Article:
Thursday, January 20, 2011

Ding Tai Fung - Seattle Branch

Ding Tai Fung (鼎泰豐)

700 Bellevue Way NE Ste 280, WA (Map)

Din Tai Fung on Urbanspoon

Food: 4
Service: 3.5
Price: Fair


When chain restaurants open, one of the biggest problem that needs to be overcome is consistency. So the question is 'can a oversea franchise that is 14,000km away really carry the same quality and taste as the original?' With that question in mind, R and I drove some 200km to find the answer in Bellevue.


We arrived there around 11:30 to find a large crowd. They give us a menu along with a number at the top and told us the wait is approximately 30 minute. With fresh memories from our visit to the original DTF in Taiwan, I did notice 2 major differences. One look through the glass window into the kitchen, I noticed the majority of the people working are not Asian. So the question of authenticity arises. However base on what I saw, they were all quite professional. Another thing is if you look closely at the picture, you will notice that all the people in the kitchen did not wear face mask, where as the ones in Taiwan did. One more thing that surprised me was the addition of a bar. It was quite a site to see people enjoying xiao long bao (XLB) while sipping alcohol and watching ESPN.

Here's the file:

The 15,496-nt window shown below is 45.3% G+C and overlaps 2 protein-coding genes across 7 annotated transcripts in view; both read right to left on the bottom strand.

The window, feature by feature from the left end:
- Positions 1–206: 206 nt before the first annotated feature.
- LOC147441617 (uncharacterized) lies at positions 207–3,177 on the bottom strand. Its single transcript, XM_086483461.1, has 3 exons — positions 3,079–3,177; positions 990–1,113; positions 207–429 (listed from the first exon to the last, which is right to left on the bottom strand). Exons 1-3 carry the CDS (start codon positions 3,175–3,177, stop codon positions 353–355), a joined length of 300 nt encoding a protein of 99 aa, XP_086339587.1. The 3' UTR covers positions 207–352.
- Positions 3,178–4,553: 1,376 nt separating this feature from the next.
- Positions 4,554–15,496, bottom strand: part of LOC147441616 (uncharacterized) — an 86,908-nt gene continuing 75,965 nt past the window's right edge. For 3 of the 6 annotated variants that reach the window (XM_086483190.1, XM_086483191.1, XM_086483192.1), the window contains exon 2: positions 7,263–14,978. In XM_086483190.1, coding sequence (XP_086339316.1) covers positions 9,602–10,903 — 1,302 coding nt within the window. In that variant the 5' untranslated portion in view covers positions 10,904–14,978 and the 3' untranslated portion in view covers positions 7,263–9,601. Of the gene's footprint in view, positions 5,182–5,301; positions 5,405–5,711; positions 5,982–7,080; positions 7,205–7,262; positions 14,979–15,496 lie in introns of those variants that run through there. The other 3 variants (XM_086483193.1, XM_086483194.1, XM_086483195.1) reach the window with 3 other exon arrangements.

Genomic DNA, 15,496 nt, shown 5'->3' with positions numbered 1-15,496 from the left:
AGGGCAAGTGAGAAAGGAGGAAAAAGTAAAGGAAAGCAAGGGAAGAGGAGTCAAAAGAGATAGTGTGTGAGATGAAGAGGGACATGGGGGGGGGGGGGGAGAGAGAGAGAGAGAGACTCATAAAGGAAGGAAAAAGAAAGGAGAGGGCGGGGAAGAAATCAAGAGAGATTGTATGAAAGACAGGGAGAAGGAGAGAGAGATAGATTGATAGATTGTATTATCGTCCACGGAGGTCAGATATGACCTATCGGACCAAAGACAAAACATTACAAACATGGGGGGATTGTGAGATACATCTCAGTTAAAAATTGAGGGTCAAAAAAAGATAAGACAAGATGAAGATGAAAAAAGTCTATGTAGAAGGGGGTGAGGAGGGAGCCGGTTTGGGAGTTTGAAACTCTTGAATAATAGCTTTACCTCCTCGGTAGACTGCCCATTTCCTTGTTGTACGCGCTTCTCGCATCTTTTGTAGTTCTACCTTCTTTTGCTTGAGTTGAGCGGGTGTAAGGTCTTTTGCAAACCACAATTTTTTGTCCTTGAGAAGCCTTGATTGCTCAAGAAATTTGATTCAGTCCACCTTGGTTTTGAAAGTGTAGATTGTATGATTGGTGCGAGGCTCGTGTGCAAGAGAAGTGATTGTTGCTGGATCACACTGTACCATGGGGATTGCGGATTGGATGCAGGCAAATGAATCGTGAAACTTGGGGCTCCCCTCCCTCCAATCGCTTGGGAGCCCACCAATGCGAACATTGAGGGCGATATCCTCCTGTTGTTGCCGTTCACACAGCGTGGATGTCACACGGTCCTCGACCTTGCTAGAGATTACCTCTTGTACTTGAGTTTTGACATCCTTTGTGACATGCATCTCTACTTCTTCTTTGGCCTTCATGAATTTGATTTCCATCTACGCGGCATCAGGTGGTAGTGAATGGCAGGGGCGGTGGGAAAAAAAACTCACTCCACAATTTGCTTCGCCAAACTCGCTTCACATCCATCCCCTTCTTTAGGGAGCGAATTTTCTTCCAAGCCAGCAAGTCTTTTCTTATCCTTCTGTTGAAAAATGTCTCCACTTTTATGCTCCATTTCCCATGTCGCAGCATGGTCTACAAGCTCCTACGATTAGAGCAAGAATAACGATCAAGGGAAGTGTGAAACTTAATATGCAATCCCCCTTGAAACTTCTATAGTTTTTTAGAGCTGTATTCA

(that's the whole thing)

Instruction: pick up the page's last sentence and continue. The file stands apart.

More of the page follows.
Since only water is provided, R and I both ordered tea. I went for the jasmine and R went for the dragon well ($2.50). We initial thought the tea was per cup, but it was actually per pot. Although the tea was good and organic, but I am a little disappointed to see it's a tea bag.
Of course, this time I ordered their regular XLB for $9.50. I'd say the price is not too bad in North America, because I think a steamer in TW was around $7.50. The buns were indeed quite good and very similar to the ones in TW in terms of the skin. There 2 major differences between these and the ones in Vancouver (ex. Shanghai Village).

1. The soup is completely clear and not oily at all, but there isn't as much comparing with Van.
2. The skin is really thin, but at the same time quite dense, meaning it's more stretchy/chewier, and hold it's shape very well. They are not easily ripped at all. Personally, R and I both think they use a more glutinous flour instead of the regular all purpose.

Although these are good, but there was a small issue: these weren't served hot. I mean they were warm, but not piping hot. Maybe it was done on purpose, so that the customer don't burn themselves when consuming, but still I would prefer it to be hot.

We were debating between the steam dumpling or the sui mai, and finally settled with the sticky rice/pork sui mai for $10.25. When they brought over the sui mai, they placed under the XLB steamer, thus got squished. They were really good as well. The sticky rice is soft and flavorful with bit of pork scattered amongst it.
R don't eat beef, but he heard they have really good beef noodle. They have a plain steam version and a braised spicy version, I went with the latter ($8.50). I have to say, this was good as well, the soup was beefy and delicious with nice chunky, but soft beef briskets. The noodle used was the same type as the ones in TW. The soup was only slightly spicy to me, but it could be consider spicy to others.